Corrosion predictions for produced waters are much less certain than scale-precipitation predictions. The corrosion reactions are much more complex and involve many factors other than the thermodynamics of the obvious chemical reactions of oxidizing and dissolving the metal, such as mass transport, concentration cells, effect of fluid flow and velocity, scale deposition, and microbes. In cases in which H2S levels become high, improperly specified metallurgy or welding procedures can lead to catastrophic and rapid failure from sulfide stress cracking. Loss of life has resulted from this corrosion. Every effort must be taken to measure and predict the water and gas compositions properly, so that the metallurgy will accommodate those levels. If levels approaching 0.05 psia H2S are encountered, National Assn. of Corrosion Engineers (NACE) specifications should be followed carefully.
While there are several computer programs that attempt to predict corrosivity of a produced-water system, these are currently just reasonably good guides. Because of the complexity of real systems, an approach that begins with the water and gas composition inputs to these computer models and then is followed by laboratory testing, field testing, and, finally, an ongoing field-monitoring program is likely to result in successful corrosion control in that particular system. The level of effort applied should be proportional to the aggressiveness of the corrosion, the consequences of failure, and the length of time the system must operate.
Corrosion mitigation typically takes two forms: investment in corrosion-resistant alloys or a chemical corrosion-inhibition/monitoring program. Choosing the best option on a new project should involve a complete life-cycle cost analysis. Existing operations often have already determined that choice, so it is up to the engineers, production chemists, and operators to create the most cost-effective solutions to the corrosion challenges presented by that particular produced water. Like scale inhibitors, corrosion inhibitors must be chosen for each particular area by thorough laboratory and field testing to find the inhibitor with the best combination of cost and performance. Dosage adjustments based on field corrosion-monitoring results can ensure long facility life and few, if any, leaks. An inhibitor mitigation process that incorporates a feedback loop will optimize the dosages of the inhibitor until corrosion-damage/repair cost is minimized, while the amount of inhibitor pumped is no greater than necessary. A similar process can be applied to scale inhibitors and other treating chemicals with modifications with appropriate monitoring techniques.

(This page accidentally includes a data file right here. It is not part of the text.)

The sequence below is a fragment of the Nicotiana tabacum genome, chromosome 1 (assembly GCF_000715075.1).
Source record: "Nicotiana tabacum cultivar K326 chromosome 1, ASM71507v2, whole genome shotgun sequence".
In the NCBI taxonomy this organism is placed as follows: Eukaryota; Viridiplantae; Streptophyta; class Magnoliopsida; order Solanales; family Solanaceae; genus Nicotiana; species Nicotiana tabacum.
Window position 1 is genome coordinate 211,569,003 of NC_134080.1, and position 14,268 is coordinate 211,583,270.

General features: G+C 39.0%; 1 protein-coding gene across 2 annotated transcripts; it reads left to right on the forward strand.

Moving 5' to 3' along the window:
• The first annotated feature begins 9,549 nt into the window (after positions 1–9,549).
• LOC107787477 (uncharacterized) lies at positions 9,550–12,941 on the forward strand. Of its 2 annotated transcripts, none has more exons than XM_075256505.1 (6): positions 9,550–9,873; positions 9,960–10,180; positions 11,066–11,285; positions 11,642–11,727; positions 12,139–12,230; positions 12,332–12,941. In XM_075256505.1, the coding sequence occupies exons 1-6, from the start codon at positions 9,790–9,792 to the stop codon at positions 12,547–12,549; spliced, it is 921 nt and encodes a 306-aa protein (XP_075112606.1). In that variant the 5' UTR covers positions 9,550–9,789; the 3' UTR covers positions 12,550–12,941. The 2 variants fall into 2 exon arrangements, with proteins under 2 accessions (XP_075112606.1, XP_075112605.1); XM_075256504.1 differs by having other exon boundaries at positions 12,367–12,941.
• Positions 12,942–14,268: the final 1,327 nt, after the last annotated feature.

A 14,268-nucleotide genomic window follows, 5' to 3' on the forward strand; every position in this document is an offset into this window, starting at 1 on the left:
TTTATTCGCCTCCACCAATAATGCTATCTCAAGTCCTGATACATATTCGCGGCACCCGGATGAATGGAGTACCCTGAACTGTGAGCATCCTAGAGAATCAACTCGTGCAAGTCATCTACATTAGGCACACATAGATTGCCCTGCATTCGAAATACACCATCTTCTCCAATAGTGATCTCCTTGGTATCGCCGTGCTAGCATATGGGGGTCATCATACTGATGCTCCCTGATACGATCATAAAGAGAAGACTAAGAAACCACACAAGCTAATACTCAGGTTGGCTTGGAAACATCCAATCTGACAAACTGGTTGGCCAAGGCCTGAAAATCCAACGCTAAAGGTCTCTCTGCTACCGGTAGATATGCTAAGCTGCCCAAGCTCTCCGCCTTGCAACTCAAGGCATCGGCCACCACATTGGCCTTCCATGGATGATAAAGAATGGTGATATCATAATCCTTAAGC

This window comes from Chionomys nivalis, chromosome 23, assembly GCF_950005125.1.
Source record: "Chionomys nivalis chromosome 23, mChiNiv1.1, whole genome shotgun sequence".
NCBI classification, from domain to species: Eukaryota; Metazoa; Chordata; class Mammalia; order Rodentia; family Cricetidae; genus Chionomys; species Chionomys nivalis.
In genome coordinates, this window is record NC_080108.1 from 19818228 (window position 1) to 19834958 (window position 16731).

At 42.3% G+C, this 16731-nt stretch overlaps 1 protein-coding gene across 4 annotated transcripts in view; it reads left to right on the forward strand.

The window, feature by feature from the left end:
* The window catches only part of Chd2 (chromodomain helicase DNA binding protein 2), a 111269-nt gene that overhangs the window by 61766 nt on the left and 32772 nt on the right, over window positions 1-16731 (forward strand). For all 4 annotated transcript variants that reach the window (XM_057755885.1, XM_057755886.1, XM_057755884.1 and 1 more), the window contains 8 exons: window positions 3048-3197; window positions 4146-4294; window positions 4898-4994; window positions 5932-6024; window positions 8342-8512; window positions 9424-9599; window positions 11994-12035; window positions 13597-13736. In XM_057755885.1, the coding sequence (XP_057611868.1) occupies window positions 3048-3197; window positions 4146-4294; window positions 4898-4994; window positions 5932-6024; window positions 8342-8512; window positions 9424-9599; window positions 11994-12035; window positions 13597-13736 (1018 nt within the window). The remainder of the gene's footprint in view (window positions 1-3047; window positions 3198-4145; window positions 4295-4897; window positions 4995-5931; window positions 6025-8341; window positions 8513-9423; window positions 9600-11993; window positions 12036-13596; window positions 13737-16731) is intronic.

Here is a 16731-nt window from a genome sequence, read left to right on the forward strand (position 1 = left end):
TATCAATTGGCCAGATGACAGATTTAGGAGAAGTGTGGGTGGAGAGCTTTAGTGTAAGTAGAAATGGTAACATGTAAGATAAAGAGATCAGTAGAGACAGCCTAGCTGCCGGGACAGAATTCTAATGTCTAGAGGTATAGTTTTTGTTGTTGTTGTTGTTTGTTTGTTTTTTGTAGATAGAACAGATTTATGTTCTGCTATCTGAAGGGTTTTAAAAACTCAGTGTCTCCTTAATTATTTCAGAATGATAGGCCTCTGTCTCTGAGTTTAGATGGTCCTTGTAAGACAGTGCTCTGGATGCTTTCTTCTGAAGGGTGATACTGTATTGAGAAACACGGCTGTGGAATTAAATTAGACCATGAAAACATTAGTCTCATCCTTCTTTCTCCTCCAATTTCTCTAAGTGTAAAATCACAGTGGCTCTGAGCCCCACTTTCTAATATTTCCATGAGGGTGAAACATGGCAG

Sampling and Analyses of Produced Waters
The composition of subsurface water commonly changes vertically and laterally in the same aquifer. Changes may be brought about by the intrusion of other waters and by discharge from and recharge to the aquifer. As a reservoir is produced, the compositions typically change with time; therefore, it is difficult, but important, to obtain a representative sample of a given subsurface body of water. Any one sample is a very small part of the total mass, which may vary widely in composition; therefore, it is generally necessary to obtain and analyze many samples. Also, the samples themselves may change with time as gases evolve from solution or may precipitate solids when coming to ambient conditions. The sampling sites should be selected to fit into a comprehensive network to cover an oil-productive basin, in which case the information is of value in both exploration and production.
Water compositions from particular wells change over time, so a periodic sampling program is needed. The sampling frequency needed is not universal. The best guideline is the particular field itself: the faster the composition changes, the more often the water needs sampling. Fields undergoing waterflood or tertiary recovery naturally show water-chemistry changes as the injected water mixes with the formation water. Reservoirs under primary production can show dilution from water moving from adjacent compacting clay beds into the petroleum reservoir as the pressure declines because of the removal of oil, gas, and brine. This can be a detector for possible subsidence of the reservoir and perhaps the surface. The composition of oilfield water can vary with the position within the geologic structure from which it is obtained. In some cases, the salinity will increase upstructure to a maximum at the point of oil/water contact.
Drillstem or Downhole Watering Sampling
Sample MethodsVarious techniques and devices are now available for the evaluation of newly drilled wells, but there remain some important factors that must be considered when obtaining these samples and evaluating the results. The primary problem stems from the contamination of the reservoir with the drilling, completion, and stimulation fluids used during the well-construction operation. The contamination is usually easily detected from the analytical results. If one realizes that high concentrations of particular species that were used in those wellbore fluids appear in the water-analysis results, then the sample was likely contaminated and the usefulness of the sample reduced accordingly. Naturally, one must always include these species in the analysis. Unfortunately, if a sample is contaminated there is seldom an opportunity to re-enter the hole and obtain a new sample, except at great cost.